An environmental organisation has been granted the right to proceed with a private prosecution against Southern Water.

The prosecution from Fish Legal was against Southern Water for allegedly allowing pollution into the River Test at a hearing, which took place at West Hampshire Magistrates Court on Thursday, September 28.

The charges being brought against the water company relate to pollution reportedly entering the Test from an outfall operated by Southern Water at Nursling Industrial Estate near Southampton. The next hearing in the prosecution case is listed for Tuesday, February 27 2024.

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The legal action follows diesel pollution over the last two years which Southern Water claims its teams "quickly" dealt with, working with other organisations to protect the river. The company says there has never been any suggestion that it was the source of the pollution. 

The section between Romsey and the estuary, the focus of the criminal case, is currently classed as “unfavourable” due to polluting discharges. 

The hearing took place on the same day that the 2023 State of Nature report was published, showing that wildlife across the UK is declining, with at least 7 freshwater fish species now at risk of extinction.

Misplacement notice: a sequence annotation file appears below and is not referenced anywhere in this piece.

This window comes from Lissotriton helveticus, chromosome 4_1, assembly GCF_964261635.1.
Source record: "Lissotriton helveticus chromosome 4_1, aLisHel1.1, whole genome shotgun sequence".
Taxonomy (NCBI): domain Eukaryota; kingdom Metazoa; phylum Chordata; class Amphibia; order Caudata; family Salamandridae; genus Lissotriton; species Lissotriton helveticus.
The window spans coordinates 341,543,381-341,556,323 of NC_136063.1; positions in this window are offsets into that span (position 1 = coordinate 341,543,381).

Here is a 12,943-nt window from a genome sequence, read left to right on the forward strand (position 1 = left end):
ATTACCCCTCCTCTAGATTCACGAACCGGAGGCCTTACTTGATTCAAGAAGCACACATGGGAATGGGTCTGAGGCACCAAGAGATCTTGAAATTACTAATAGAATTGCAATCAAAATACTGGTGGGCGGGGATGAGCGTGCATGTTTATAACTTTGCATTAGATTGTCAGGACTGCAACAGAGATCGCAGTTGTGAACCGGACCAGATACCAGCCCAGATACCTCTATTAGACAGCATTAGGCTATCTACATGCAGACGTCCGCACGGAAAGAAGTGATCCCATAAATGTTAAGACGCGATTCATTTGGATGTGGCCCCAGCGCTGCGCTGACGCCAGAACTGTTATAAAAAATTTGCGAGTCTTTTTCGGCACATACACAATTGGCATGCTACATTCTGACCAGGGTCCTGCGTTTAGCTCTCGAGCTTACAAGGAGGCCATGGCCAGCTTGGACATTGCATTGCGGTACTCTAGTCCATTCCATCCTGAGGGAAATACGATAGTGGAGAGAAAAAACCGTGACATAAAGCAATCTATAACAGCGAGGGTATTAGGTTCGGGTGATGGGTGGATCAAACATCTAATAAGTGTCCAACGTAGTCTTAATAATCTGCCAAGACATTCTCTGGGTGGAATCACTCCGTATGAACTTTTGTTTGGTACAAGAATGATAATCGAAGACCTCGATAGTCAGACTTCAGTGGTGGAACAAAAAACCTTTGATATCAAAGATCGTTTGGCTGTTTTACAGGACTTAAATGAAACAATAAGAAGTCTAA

Andover Advertiser: A hearing took place at Southampton Magistrates Court on Tuesday, September 28A hearing took place at Southampton Magistrates Court on Tuesday, September 28 (Image: Fish Legal)

Head of Practice at Fish Legal, Penelope Gane, said: “We’re delighted that the judge has given our private prosecution against Southern Water for polluting an iconic chalk stream the green light. 

"Despite protests from both the Environment Agency and Southern Water – who had King's Counsel in court on the day – the judge could see no reason why Fish Legal should not go ahead with bringing its own criminal case against the water company.”

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She added: “With the release of the State of Nature report showing that freshwater species are becoming rarer, we are determined to inject some urgency into stopping pollution on the River Test and, in this case, protecting wild salmon.

"The Environment Agency told the court that it had started looking into Southern Water’s role in the pollution but it’s too little, too late as far as we’re concerned.”

Chair of Fish Legal, George Graham, said: “We’re taking this case on behalf of our angler members, but we’re doing it for everyone who loves the River Test and the species it supports.  It is a precious chalkstream that needs protecting from persistent pollution. 

"We will be ably prepared for the next hearing in February when we hope matters can finally progress. We can’t wait.” 

A spokesperson for Southern Water said: “At an administrative hearing in West Hampshire Magistrates Court, Fish Legal was granted permission to issue a summons against us. For legal reasons we can make no further comment.”